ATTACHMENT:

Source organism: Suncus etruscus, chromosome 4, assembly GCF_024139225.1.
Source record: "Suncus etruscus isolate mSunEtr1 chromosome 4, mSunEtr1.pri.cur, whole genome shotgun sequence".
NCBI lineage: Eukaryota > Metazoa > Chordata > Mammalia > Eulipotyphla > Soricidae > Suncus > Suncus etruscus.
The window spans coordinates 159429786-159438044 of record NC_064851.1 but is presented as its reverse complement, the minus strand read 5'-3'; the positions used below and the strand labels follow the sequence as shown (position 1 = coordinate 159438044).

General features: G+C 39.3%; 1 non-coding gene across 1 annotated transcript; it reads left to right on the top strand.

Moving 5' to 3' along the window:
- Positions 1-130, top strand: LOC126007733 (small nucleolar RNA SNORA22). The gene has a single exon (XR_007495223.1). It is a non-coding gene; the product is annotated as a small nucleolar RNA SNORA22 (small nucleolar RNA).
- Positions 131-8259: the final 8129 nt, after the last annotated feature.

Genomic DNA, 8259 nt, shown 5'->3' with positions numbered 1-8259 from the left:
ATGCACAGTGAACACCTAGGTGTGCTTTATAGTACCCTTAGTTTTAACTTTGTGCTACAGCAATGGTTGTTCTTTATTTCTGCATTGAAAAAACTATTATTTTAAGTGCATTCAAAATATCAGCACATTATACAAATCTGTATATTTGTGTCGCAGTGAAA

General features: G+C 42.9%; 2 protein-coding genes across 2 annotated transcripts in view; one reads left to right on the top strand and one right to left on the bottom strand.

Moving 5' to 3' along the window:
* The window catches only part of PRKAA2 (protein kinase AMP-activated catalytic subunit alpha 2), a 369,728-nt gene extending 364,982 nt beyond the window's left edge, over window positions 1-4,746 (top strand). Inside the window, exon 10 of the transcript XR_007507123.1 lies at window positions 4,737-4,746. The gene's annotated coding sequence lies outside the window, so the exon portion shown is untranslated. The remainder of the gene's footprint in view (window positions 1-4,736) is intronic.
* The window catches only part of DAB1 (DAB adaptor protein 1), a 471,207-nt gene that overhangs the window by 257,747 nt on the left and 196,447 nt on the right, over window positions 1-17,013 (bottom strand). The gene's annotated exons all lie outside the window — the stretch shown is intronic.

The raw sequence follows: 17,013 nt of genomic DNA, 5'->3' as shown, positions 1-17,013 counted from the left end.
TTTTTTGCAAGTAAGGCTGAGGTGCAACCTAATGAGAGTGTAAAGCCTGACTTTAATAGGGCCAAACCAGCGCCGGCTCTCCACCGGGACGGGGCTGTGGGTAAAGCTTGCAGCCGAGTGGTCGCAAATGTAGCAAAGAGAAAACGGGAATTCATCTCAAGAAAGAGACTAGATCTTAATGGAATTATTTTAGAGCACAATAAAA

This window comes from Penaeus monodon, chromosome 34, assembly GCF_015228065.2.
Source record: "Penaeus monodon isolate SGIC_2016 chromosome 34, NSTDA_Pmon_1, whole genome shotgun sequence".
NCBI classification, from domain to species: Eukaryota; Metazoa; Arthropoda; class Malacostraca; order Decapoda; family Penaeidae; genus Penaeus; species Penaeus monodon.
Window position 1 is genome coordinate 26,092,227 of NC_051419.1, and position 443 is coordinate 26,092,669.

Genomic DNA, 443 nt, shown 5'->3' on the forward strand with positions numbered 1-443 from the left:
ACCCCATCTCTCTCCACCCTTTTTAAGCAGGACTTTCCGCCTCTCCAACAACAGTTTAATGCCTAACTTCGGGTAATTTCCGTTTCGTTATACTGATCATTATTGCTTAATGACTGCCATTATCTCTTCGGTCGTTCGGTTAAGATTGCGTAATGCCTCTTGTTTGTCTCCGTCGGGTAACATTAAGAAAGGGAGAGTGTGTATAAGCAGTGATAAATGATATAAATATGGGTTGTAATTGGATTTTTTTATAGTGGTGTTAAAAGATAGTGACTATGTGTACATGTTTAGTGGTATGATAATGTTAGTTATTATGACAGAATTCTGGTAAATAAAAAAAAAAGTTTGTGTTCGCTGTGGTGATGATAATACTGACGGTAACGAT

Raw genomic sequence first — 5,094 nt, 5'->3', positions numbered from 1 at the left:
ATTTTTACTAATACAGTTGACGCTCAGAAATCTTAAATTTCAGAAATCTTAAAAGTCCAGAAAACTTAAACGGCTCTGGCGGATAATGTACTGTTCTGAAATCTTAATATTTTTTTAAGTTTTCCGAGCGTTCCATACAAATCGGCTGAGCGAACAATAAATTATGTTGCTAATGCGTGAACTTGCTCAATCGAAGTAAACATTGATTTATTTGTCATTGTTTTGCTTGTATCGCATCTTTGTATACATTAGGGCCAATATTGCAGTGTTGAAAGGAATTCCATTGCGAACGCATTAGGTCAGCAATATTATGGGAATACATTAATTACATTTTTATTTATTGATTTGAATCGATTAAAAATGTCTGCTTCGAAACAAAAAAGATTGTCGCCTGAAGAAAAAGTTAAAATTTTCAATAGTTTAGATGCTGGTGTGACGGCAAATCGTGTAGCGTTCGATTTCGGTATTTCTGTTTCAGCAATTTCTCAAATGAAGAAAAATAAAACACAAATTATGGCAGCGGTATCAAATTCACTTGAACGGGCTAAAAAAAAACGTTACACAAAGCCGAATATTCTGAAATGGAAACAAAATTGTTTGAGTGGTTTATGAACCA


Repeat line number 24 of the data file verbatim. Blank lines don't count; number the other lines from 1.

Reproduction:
ATTTTTACTAATACAGTTGACGCTCAGAAATCTTAAATTTCAGAAATCTTAAAAGTCCAGAAAACTTAAACGGCTCTGGCGGATAATGTACTGTTCTGAAATCTTAATATTTTTTTAAGTTTTCCGAGCGTTCCATACAAATCGGCTGAGCGAACAATAAATTATGTTGCTAATGCGTGAACTTGCTCAATCGAAGTAAACATTGATTTATTTGTCATTGTTTTGCTTGTATCGCATCTTTGTATACATTAGGGCCAATATTGCAGTGTTGAAAGGAATTCCATTGCGAACGCATTAGGTCAGCAATATTATGGGAATACATTAATTACATTTTTATTTATTGATTTGAATCGATTAAAAATGTCTGCTTCGAAACAAAAAAGATTGTCGCCTGAAGAAAAAGTTAAAATTTTCAATAGTTTAGATGCTGGTGTGACGGCAAATCGTGTAGCGTTCGATTTCGGTATTTCTGTTTCAGCAATTTCTCAAATGAAGAAAAATAAAACACAAATTATGGCAGCGGTATCAAATTCACTTGAACGGGCTAAAAAAAAACGTTACACAAAGCCGAATATTCTGAAATGGAAACAAAATTGTTTGAGTGGTTTATGAACCA